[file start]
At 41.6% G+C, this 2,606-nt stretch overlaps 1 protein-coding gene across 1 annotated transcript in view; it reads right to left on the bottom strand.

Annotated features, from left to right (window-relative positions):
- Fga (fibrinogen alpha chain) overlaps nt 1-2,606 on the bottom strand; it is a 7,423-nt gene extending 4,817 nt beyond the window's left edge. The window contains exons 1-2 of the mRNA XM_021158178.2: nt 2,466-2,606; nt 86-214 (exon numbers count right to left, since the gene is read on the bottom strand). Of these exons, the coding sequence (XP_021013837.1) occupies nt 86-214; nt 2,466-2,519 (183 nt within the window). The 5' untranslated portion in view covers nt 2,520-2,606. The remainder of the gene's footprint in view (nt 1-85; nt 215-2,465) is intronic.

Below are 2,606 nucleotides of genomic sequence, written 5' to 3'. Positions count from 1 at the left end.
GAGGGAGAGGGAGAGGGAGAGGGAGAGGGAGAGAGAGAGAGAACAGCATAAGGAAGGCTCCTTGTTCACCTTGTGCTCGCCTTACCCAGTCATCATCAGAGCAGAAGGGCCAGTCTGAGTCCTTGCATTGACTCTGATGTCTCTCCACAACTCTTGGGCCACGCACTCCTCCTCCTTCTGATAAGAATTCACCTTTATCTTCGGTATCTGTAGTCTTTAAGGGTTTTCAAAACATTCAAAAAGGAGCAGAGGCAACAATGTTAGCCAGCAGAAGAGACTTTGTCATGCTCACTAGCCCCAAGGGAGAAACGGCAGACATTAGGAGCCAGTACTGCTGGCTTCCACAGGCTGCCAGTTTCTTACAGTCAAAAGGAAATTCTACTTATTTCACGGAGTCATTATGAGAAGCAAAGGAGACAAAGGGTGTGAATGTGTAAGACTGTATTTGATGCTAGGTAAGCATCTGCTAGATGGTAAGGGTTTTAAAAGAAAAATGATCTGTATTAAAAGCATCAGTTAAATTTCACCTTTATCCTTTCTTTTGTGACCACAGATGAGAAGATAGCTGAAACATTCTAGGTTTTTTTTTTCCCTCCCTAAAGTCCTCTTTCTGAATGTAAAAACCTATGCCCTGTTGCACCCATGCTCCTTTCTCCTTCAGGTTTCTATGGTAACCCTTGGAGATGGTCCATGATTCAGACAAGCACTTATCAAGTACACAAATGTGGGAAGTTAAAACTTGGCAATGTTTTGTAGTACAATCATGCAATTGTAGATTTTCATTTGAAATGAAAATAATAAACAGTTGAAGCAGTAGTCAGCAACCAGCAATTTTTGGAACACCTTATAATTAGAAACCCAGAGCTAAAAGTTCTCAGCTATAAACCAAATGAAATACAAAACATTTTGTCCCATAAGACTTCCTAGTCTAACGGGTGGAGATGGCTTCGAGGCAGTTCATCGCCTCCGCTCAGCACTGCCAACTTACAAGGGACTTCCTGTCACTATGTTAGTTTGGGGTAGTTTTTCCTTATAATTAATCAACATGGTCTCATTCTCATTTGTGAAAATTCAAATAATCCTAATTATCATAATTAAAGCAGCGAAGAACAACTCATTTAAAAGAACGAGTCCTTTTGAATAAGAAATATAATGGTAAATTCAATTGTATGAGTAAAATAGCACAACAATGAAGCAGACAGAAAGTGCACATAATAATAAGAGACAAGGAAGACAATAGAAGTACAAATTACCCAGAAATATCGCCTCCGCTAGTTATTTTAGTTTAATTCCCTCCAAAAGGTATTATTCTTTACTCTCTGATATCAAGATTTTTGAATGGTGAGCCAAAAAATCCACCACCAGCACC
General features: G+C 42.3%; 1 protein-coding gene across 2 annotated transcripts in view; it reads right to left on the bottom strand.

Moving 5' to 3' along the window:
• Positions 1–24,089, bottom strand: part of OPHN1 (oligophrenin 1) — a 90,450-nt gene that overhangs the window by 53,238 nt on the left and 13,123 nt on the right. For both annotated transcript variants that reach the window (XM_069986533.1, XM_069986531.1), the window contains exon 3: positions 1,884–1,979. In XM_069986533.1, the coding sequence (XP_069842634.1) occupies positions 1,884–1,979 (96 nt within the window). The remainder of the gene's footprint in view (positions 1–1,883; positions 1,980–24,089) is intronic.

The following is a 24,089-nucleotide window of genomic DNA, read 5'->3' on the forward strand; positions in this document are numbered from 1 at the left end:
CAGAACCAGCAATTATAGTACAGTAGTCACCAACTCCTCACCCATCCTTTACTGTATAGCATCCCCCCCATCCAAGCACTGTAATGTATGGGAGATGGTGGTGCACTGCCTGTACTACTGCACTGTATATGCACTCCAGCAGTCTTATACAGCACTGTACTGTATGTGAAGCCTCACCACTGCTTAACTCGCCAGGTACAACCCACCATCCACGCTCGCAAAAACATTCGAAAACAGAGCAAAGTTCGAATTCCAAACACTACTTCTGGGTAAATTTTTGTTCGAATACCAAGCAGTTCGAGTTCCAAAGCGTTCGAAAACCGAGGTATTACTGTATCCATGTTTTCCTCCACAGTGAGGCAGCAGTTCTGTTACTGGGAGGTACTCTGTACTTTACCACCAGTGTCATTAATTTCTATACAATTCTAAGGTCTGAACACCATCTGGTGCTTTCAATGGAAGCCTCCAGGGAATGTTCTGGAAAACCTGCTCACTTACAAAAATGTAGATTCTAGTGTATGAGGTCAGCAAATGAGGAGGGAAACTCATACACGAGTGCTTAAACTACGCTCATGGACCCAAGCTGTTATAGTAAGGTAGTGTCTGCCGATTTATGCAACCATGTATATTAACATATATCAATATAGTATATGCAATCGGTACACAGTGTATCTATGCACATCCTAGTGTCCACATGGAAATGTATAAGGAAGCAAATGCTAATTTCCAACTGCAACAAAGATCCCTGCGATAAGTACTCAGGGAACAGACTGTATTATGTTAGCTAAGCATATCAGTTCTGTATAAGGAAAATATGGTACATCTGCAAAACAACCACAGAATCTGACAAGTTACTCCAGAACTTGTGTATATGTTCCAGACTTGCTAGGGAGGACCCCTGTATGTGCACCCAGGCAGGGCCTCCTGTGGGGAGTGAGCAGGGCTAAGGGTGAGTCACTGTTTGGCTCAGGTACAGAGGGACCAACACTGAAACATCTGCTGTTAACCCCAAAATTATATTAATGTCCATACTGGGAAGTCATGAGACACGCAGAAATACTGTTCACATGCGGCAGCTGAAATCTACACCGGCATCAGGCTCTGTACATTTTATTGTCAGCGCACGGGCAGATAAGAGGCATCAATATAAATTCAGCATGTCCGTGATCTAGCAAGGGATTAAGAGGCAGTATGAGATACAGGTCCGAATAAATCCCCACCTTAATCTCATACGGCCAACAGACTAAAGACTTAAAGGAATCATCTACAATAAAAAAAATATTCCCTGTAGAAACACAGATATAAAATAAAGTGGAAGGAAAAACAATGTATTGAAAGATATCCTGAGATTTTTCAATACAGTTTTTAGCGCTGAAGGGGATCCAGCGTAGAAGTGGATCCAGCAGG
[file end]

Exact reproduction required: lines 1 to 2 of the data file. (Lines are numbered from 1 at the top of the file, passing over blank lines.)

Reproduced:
At 41.6% G+C, this 2,606-nt stretch overlaps 1 protein-coding gene across 1 annotated transcript in view; it reads right to left on the bottom strand.

Annotated features, from left to right (window-relative positions):